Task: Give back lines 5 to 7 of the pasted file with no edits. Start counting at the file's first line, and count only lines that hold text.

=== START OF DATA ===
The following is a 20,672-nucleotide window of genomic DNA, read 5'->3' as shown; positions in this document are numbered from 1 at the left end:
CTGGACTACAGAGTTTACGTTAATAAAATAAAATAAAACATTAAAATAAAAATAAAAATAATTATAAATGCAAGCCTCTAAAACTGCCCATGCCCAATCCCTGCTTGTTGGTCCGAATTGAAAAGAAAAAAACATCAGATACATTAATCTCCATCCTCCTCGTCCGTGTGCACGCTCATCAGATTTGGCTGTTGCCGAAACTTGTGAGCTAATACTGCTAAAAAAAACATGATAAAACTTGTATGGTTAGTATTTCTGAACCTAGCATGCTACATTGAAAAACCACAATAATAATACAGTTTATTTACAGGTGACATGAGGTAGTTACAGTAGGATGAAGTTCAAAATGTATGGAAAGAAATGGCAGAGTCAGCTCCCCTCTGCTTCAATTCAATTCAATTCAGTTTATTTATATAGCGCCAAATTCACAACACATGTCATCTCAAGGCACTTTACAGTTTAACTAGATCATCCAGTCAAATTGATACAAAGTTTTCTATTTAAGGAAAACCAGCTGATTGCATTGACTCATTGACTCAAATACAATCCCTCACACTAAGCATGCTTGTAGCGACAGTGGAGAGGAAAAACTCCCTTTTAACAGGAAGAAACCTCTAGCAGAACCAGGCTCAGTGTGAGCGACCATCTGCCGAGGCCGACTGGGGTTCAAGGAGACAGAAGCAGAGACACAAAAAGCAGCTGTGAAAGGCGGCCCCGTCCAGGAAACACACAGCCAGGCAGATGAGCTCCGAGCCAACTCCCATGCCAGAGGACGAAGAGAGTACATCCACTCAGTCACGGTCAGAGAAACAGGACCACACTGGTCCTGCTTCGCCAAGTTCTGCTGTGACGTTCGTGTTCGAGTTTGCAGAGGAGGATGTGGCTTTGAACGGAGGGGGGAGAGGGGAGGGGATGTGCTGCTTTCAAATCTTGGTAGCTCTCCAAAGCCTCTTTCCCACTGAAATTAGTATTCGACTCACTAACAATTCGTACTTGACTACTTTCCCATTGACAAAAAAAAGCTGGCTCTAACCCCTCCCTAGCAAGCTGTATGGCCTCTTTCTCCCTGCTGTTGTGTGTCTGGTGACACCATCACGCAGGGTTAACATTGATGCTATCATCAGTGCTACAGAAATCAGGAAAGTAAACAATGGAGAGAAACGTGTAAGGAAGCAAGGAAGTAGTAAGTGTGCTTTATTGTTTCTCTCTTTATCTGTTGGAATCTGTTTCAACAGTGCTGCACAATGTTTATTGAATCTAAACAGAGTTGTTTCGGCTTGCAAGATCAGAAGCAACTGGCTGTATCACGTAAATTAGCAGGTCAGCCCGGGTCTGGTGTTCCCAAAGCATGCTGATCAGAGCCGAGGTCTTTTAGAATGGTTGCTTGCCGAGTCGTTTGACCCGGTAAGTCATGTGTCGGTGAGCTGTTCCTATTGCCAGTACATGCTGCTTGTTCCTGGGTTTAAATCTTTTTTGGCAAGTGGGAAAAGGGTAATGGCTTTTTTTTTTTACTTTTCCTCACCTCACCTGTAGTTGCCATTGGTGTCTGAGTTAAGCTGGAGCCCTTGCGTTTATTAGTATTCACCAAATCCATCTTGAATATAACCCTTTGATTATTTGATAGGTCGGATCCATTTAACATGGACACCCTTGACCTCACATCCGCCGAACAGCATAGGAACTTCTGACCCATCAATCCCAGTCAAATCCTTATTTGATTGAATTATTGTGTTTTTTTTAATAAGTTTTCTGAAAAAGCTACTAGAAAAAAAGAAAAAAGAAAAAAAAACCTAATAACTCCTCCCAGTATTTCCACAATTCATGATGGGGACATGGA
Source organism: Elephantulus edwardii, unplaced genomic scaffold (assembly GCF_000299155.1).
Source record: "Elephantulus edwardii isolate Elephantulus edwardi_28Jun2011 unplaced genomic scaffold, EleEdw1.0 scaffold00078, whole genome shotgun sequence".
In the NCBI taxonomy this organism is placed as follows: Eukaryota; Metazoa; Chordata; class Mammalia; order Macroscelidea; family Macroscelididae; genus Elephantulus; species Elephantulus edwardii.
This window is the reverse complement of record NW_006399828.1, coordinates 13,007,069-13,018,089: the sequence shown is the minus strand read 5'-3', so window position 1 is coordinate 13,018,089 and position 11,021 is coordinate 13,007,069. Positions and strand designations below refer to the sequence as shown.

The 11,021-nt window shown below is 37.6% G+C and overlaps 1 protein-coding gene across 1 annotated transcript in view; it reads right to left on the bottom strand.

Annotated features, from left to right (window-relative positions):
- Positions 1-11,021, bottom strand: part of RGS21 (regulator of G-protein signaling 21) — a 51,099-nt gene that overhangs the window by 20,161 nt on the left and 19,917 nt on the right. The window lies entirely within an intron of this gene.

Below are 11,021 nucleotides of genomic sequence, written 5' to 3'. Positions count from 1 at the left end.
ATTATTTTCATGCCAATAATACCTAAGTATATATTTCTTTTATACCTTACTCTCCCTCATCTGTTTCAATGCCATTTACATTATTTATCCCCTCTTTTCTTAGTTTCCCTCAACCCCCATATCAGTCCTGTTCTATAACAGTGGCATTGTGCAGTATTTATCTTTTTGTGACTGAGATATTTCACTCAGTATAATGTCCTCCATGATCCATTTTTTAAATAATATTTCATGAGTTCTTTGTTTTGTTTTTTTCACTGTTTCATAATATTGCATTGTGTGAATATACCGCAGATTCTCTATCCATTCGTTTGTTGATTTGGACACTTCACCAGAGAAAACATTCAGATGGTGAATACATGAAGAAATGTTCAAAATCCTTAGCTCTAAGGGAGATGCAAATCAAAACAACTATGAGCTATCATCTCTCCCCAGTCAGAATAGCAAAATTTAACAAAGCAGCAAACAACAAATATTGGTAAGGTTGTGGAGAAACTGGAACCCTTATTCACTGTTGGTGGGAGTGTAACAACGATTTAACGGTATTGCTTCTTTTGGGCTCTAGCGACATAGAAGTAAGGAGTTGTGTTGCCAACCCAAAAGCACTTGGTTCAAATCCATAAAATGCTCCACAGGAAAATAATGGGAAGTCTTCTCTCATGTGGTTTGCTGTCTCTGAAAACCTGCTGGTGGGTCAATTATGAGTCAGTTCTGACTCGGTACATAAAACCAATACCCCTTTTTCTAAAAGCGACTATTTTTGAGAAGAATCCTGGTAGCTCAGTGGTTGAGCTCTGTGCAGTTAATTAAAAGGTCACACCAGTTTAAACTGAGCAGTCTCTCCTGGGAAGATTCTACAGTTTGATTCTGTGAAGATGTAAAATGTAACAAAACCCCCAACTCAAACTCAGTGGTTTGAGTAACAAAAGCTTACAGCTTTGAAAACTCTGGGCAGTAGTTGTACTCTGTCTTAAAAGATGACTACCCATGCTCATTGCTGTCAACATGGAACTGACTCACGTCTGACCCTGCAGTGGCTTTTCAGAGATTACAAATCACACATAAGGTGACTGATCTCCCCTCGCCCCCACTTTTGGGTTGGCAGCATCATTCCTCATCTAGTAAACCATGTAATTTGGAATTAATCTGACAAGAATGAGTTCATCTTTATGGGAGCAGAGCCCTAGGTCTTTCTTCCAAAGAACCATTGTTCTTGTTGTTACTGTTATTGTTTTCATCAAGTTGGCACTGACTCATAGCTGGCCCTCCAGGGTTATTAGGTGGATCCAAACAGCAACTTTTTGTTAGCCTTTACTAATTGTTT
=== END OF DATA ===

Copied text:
In the NCBI taxonomy this organism is placed as follows: Eukaryota; Metazoa; Chordata; class Mammalia; order Macroscelidea; family Macroscelididae; genus Elephantulus; species Elephantulus edwardii.
This window is the reverse complement of record NW_006399828.1, coordinates 13,007,069-13,018,089: the sequence shown is the minus strand read 5'-3', so window position 1 is coordinate 13,018,089 and position 11,021 is coordinate 13,007,069. Positions and strand designations below refer to the sequence as shown.

The 11,021-nt window shown below is 37.6% G+C and overlaps 1 protein-coding gene across 1 annotated transcript in view; it reads right to left on the bottom strand.